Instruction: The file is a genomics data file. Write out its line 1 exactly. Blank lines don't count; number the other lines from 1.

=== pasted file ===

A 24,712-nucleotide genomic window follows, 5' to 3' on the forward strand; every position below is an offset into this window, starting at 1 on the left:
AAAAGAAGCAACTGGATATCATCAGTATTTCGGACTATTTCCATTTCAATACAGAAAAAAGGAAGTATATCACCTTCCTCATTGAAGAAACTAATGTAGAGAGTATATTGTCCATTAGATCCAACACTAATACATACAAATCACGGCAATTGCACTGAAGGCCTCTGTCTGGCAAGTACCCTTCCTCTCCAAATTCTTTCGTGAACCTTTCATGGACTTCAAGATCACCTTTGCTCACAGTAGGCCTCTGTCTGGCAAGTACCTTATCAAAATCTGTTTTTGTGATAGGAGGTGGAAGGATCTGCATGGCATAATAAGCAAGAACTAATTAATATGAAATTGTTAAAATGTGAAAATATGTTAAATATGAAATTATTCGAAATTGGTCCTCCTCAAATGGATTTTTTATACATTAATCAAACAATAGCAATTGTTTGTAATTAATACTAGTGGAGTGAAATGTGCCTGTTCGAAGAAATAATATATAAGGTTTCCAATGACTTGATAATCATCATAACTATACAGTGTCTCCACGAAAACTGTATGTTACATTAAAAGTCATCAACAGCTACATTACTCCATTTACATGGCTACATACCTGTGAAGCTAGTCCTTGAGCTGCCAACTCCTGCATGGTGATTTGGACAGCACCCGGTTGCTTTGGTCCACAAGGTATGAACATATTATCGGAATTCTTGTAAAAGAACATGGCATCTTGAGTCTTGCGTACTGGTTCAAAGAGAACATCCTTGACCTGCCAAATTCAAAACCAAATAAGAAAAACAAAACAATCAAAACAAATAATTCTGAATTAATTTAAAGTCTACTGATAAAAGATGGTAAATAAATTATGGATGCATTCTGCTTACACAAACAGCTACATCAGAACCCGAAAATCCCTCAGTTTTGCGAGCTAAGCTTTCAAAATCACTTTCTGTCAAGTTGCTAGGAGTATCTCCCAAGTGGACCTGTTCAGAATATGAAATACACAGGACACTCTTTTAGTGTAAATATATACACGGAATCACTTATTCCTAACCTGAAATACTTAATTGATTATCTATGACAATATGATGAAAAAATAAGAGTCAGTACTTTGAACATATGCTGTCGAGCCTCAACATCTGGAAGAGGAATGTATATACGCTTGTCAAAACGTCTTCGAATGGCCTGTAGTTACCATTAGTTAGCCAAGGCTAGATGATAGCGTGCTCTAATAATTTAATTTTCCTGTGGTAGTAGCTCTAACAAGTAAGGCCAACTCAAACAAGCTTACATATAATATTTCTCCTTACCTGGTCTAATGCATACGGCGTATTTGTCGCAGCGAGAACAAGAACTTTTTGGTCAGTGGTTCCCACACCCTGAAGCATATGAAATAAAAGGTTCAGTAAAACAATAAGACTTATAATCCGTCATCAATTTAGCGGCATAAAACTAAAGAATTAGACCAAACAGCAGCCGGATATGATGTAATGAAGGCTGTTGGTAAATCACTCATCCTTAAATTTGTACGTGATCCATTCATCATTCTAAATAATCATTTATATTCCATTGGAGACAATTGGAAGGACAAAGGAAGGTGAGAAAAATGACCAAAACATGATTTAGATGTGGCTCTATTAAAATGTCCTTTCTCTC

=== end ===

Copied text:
A 24,712-nucleotide genomic window follows, 5' to 3' on the forward strand; every position below is an offset into this window, starting at 1 on the left: